Monday, July 27, 2009

The Human Detour

Have you ever noticed how you may be headed in one direction but something happens to push you in a different direction, one you never expected or anticipated? It happens to all of us, I would venture to say, some of us more than once. With my son, Christopher, I experience small detours every day. Life is often lived at 90-degree angles with Christopher, who will suddenly and abruptly change the direction of a conversation without warning.

Tonight, a few minutes before 9:00, I informed Christopher that he needed to get ready for bed. After a moment or two, he left, only to return five minutes or so later to inform me that he was going to brush his teeth. What he did during the five or so minutes he was gone, I'm not even sure he knows. I do know that if anyone ever figures out a way to save "rollover" minutes in life the way a certain cellular phone company does, Christopher will be set into the next life.

Christopher left again. To the untrained observer, it would appear he went to brush his teeth, just as he said. As his father, I knew better. Ten minutes passed. Teresa opened the bathroom door to discover him simply standing there. I sat down on our bedroom floor to play with our dog and settled in for the long haul.

Another five or ten minutes passed, during which time Christopher presumably did brush his teeth. He walked into our bedroom and announced to the world, "I found a penny on the bus," to which I replied, "Yes, but can you find your pajamas?" Because, at this point, Christopher, clean teeth and all, was still fully dressed.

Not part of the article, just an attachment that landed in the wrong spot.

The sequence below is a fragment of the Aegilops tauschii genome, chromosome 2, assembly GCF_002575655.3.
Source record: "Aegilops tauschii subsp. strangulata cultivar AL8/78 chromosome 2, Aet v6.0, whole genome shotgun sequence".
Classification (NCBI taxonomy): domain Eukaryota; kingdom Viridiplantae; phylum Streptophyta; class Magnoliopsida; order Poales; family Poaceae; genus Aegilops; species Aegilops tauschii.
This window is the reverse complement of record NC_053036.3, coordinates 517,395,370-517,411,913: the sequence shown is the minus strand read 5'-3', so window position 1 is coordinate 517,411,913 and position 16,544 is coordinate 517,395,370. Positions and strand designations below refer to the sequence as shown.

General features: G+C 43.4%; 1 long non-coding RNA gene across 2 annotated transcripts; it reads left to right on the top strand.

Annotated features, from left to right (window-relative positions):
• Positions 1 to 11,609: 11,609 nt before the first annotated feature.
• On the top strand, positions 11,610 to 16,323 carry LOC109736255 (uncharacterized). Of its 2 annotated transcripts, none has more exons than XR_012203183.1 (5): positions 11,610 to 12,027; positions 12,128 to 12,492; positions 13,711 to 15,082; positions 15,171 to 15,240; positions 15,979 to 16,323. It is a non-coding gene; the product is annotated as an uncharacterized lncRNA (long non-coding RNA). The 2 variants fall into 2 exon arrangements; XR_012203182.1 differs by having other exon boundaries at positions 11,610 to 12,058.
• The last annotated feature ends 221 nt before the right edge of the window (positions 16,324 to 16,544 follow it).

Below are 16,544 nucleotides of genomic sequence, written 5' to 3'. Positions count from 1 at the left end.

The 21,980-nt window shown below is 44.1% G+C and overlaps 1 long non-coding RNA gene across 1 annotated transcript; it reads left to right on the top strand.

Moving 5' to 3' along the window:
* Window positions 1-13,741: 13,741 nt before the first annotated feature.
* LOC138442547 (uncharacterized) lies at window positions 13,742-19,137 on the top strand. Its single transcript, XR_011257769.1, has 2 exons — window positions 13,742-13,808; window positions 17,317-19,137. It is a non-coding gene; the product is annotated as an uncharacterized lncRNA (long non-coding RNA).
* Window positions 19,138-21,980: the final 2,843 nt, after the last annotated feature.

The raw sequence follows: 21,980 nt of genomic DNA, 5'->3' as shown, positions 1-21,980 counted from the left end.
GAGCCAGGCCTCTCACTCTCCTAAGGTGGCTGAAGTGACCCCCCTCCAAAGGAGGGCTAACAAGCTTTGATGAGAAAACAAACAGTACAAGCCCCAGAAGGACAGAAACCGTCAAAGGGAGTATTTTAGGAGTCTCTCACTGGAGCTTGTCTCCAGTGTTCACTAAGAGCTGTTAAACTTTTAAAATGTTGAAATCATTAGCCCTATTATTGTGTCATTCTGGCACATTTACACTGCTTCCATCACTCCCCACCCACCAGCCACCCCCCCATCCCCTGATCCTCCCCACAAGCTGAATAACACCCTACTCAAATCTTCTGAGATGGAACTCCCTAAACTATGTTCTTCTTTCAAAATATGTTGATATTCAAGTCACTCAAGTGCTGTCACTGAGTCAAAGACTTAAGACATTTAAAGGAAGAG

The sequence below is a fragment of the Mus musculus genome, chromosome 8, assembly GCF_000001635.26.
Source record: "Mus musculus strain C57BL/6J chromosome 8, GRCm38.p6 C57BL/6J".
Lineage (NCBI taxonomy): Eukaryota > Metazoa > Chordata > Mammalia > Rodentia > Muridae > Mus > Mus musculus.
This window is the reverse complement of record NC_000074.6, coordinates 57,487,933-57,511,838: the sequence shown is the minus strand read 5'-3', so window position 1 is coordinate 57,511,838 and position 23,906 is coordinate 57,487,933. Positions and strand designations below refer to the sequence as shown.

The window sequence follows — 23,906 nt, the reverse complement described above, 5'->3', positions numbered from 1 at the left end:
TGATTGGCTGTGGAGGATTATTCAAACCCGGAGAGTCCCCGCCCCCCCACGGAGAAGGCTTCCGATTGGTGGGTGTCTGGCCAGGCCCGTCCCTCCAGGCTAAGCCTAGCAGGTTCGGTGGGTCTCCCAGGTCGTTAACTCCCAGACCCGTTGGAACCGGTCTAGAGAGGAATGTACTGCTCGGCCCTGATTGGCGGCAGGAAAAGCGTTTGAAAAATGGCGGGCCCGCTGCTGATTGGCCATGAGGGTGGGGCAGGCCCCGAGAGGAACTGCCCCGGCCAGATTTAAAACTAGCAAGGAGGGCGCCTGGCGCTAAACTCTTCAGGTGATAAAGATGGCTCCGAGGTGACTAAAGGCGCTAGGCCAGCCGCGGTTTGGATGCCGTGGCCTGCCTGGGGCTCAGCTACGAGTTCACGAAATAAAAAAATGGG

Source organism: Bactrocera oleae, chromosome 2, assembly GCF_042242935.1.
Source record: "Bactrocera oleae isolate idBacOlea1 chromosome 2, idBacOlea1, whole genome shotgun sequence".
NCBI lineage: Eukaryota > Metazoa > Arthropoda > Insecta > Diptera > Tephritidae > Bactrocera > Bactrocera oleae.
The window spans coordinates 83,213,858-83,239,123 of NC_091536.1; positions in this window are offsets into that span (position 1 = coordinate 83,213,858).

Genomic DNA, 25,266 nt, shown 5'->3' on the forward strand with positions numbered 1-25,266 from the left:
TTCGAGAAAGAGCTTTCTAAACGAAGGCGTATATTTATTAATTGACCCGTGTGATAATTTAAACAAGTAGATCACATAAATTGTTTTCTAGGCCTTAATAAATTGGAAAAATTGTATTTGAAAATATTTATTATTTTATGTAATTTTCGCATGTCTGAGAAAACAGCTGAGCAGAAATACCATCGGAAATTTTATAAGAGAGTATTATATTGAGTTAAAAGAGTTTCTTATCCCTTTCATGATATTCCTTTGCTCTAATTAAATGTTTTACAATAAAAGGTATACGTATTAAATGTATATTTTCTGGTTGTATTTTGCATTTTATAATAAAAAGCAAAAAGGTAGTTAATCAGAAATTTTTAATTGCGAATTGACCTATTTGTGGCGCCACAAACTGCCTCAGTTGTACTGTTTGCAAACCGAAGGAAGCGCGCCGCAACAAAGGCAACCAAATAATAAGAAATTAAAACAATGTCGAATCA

Tonight, it took Christopher roughly 20 minutes to get ready for bed and another five to actually get settled into bed. Tonight, he showed unusual speed. The week prior, there was one night it took Christopher almost 90-minutes to finally pronounce himself ready for bed.

I joke that Christopher has two speeds: slow and stop. Because of that, Teresa and I both suspect that he will have trouble in this hurry up and wait, hustle and bustle world in which we live.

Seeing Christopher's inability to do anything quickly has been frustrating to me more times than I can count. Tonight, though, I hit upon a thought that may make dealing with and accepting Christopher's lack of alacrity about anything a bit easier to accept. When we retire, Teresa and I hope to buy a motorhome to live in a travel around the country, and we are sometimes convinced that Christopher will have to accompany us on the road.

In the world of the full-time RVer, a world we one day hope to enter, time is much more relative. There are no schedules unless you choose to have them. You don't need to be somewhere on a certain day, by a certain time unless you choose to. In a sense, time is more of a choice.

In that world, life is lived more slowly. People take time to notice and appreciate their surroundings. Although there are fewer younger people in that world, it is one tailor-made for Christopher, for whom time is often fluid, aside from deadlines and schedules imposed and enforced on him by others.

Amongst full-time RVers, Christopher may well thrive, and it may be me who frustrates him. I can't wait.

1 comment:

Karen said...

Ha~! our children can frustrate us so well, can't they?